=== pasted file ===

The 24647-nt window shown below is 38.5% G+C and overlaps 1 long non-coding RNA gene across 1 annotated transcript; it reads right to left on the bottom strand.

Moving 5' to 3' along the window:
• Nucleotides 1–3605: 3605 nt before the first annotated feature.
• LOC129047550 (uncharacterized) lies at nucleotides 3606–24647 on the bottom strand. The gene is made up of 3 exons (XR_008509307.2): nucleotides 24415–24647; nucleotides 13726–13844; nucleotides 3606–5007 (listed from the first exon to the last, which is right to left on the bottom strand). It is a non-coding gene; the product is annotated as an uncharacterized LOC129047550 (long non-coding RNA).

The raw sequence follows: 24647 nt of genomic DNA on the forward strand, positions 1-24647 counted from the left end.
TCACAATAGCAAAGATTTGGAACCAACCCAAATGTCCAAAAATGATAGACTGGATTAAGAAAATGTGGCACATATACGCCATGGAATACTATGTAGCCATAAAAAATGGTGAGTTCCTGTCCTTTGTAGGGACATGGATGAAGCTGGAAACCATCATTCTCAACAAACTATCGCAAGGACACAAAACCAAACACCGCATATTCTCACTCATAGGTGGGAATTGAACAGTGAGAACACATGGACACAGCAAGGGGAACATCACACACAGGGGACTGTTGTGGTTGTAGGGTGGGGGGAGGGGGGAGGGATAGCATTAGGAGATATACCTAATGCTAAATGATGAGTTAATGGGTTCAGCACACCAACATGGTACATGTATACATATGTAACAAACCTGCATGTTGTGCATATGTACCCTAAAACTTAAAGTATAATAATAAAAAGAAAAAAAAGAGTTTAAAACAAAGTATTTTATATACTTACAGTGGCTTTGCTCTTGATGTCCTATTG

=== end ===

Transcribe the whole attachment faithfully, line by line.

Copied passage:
The 24647-nt window shown below is 38.5% G+C and overlaps 1 long non-coding RNA gene across 1 annotated transcript; it reads right to left on the bottom strand.

Moving 5' to 3' along the window:
• Nucleotides 1–3605: 3605 nt before the first annotated feature.
• LOC129047550 (uncharacterized) lies at nucleotides 3606–24647 on the bottom strand. The gene is made up of 3 exons (XR_008509307.2): nucleotides 24415–24647; nucleotides 13726–13844; nucleotides 3606–5007 (listed from the first exon to the last, which is right to left on the bottom strand). It is a non-coding gene; the product is annotated as an uncharacterized LOC129047550 (long non-coding RNA).

The raw sequence follows: 24647 nt of genomic DNA on the forward strand, positions 1-24647 counted from the left end.
TCACAATAGCAAAGATTTGGAACCAACCCAAATGTCCAAAAATGATAGACTGGATTAAGAAAATGTGGCACATATACGCCATGGAATACTATGTAGCCATAAAAAATGGTGAGTTCCTGTCCTTTGTAGGGACATGGATGAAGCTGGAAACCATCATTCTCAACAAACTATCGCAAGGACACAAAACCAAACACCGCATATTCTCACTCATAGGTGGGAATTGAACAGTGAGAACACATGGACACAGCAAGGGGAACATCACACACAGGGGACTGTTGTGGTTGTAGGGTGGGGGGAGGGGGGAGGGATAGCATTAGGAGATATACCTAATGCTAAATGATGAGTTAATGGGTTCAGCACACCAACATGGTACATGTATACATATGTAACAAACCTGCATGTTGTGCATATGTACCCTAAAACTTAAAGTATAATAATAAAAAGAAAAAAAAGAGTTTAAAACAAAGTATTTTATATACTTACAGTGGCTTTGCTCTTGATGTCCTATTG